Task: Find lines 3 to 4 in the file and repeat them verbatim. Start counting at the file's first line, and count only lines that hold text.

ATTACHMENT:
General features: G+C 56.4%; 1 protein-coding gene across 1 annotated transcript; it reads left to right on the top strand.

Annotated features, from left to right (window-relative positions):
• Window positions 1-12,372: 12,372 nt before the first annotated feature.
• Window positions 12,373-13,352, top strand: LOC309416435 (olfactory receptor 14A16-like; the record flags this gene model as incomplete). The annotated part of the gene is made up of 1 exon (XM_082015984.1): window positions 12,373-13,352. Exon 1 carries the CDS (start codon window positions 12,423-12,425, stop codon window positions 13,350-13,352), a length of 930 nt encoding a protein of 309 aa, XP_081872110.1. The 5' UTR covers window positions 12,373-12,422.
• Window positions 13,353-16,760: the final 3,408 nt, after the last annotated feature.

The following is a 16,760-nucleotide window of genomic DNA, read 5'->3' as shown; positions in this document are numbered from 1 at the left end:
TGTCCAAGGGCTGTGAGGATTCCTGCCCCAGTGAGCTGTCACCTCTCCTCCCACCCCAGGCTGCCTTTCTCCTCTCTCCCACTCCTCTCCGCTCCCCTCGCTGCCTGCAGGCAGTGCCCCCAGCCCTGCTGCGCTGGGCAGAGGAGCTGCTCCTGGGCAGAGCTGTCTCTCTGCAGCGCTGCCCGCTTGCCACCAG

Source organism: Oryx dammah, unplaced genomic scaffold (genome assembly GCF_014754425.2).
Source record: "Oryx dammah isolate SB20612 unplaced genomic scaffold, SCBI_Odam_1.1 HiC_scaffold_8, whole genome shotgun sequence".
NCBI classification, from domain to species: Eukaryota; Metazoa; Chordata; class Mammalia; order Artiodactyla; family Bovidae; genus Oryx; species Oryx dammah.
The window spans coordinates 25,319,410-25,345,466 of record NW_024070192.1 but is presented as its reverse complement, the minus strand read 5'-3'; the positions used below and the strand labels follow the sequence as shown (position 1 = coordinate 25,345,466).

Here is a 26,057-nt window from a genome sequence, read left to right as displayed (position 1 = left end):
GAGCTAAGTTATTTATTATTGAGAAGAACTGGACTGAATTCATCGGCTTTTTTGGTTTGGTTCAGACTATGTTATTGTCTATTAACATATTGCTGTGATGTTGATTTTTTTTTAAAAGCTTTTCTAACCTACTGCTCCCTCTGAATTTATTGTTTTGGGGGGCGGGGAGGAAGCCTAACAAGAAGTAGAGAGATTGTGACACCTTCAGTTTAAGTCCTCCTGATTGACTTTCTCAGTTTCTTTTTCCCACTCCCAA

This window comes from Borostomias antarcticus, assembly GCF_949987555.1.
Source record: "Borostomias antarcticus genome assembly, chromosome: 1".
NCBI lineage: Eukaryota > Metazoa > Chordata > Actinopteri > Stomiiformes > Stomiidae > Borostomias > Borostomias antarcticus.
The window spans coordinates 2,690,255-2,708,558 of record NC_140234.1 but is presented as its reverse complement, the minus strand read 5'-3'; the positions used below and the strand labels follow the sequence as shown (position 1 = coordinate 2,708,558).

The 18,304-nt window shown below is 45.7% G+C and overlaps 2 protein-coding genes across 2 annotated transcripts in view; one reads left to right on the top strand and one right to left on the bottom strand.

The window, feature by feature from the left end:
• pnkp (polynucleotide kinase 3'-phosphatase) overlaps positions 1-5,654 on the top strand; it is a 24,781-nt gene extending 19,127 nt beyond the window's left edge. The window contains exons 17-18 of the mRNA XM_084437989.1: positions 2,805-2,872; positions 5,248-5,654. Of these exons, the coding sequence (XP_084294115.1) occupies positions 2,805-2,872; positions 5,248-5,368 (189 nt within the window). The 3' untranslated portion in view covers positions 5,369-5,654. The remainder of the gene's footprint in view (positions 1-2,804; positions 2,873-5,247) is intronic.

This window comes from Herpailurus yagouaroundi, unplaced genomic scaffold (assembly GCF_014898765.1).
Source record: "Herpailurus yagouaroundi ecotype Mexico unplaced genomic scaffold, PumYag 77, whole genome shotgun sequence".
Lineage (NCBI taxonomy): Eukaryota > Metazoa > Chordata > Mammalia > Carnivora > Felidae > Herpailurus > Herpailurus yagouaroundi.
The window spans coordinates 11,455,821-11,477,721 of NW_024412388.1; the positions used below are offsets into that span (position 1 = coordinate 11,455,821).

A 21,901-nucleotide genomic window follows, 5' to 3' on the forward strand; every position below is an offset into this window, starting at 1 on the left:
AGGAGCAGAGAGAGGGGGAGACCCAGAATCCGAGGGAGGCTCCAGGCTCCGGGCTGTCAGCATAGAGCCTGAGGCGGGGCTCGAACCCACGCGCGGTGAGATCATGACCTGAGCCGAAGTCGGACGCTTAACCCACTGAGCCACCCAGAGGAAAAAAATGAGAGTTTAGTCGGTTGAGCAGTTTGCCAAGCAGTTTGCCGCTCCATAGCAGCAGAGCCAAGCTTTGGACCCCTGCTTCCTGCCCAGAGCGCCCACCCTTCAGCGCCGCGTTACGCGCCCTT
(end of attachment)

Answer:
• Window positions 1-12,372: 12,372 nt before the first annotated feature.
• Window positions 12,373-13,352, top strand: LOC309416435 (olfactory receptor 14A16-like; the record flags this gene model as incomplete). The annotated part of the gene is made up of 1 exon (XM_082015984.1): window positions 12,373-13,352. Exon 1 carries the CDS (start codon window positions 12,423-12,425, stop codon window positions 13,350-13,352), a length of 930 nt encoding a protein of 309 aa, XP_081872110.1. The 5' UTR covers window positions 12,373-12,422.